Want to catch a photon? Start by silencing the sun
Researchers at Stevens Institute of Technology have created a 3-D imaging system that uses light's quantum properties to create images 40,000 times crisper than current technologies, paving the way for never-before seen LIDAR sensing and detection in self-driving cars, satellite mapping systems, deep-space communications and medical imaging of the human retina.
The work, led by Yuping Huang, director of the Center for Quantum Science and Engineering at Stevens, addresses a decades old problem with LIDAR, which fires lasers at distant targets, then detects the reflected light. While light detectors used in these systems are sensitive enough to create detailed images from just a few photons—miniscule particles of light that can be encoded with information—it's tough to differentiate reflected fragments of laser light from brighter background light such as sunbeams.
"The more sensitive our sensors get, the more sensitive they become to background noise," said Huang, whose work appears in the Feb. 17 advanced online issue of Nature Communications. "That's the problem we're now trying to solve."
The technology is the first real-world demonstration of single-photon noise reduction using a method called Quantum Parametric Mode Sorting, or QPMS, which was first proposed by Huang and his team in a 2017 Nature paper. Unlike most noise-filtering tools, which rely on software-based post-processing to clean up noisy images, QPMS checks light's quantum signatures through exotic nonlinear optics to create an exponentially cleaner image at the level of the sensor itself.
Detecting a specific information-bearing photon amid the roar of background noise is like trying to pluck a single snowflake from a blizzard—but that's exactly what Huang's team has managed to do. Huang and colleagues describe a method for imprinting specific quantum properties onto an outgoing pulse of laser light, and then filtering incoming light so that only photons with matching quantum properties are registered by the sensor.
The result: an imaging system that is incredibly sensitive to photons returning from its target, but that ignores virtually all unwanted noisy photons. The team's approach yields sharp 3-D images even when every signal-carrying photon is drowned out by 34 times as many noisy photons.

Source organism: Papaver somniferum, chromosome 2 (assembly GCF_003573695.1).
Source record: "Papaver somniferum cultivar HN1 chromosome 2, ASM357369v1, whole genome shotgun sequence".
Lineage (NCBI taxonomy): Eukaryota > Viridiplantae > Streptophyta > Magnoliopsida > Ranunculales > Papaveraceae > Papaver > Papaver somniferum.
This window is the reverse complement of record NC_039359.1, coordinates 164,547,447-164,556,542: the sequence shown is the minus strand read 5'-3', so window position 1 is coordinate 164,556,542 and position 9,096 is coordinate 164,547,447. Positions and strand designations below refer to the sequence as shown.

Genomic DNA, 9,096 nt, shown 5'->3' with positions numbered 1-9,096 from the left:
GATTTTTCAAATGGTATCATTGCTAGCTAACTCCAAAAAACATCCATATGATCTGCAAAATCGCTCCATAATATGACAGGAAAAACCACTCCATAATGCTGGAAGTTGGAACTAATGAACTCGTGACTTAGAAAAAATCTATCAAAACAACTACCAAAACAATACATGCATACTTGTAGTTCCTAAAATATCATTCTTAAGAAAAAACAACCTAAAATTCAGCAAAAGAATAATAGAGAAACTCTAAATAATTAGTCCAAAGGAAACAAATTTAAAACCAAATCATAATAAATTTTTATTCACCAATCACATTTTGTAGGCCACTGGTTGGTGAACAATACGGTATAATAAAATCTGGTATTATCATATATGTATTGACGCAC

"By cleaning up initial photon detection, we're pushing the limits of accurate 3-D imaging in a noisy environment," said Patrick Rehain, a Stevens doctoral candidate and the study's lead author. "We've shown that we can reduce the amount of noise about 40,000 times better than the top current imaging technologies."
That hardware-based approach could facilitate the use of LIDAR in noisy settings where computationally intensive post-processing isn't possible. The technology could also be combined with software-based noise reduction to yield even better results. "We aren't trying to compete with computational approaches—we're giving them new platforms to work in," Rehain said.
In practical terms, QPMS noise reduction could allow LIDAR to be used to generate accurate, detailed 3-D images at ranges of up to 30 kilometers. It could also be used for deep-space communication, where the sun's harsh glare would ordinarily drown out distant laser pulses.
Perhaps most excitingly, the technology could also give researchers a closer look at the most sensitive parts of the human body. By enabling virtually noise-free single-photon imaging, the Stevens imaging system will help researchers create crisp, highly detailed images of the human retina using almost invisibly faint laser beams that won't damage the eye's sensitive tissues.
"The single-photon imaging field is booming," said Huang. "But it's been a long time since we've seen such a big step forward in noise reduction, and the benefits it could impart to so many technologies."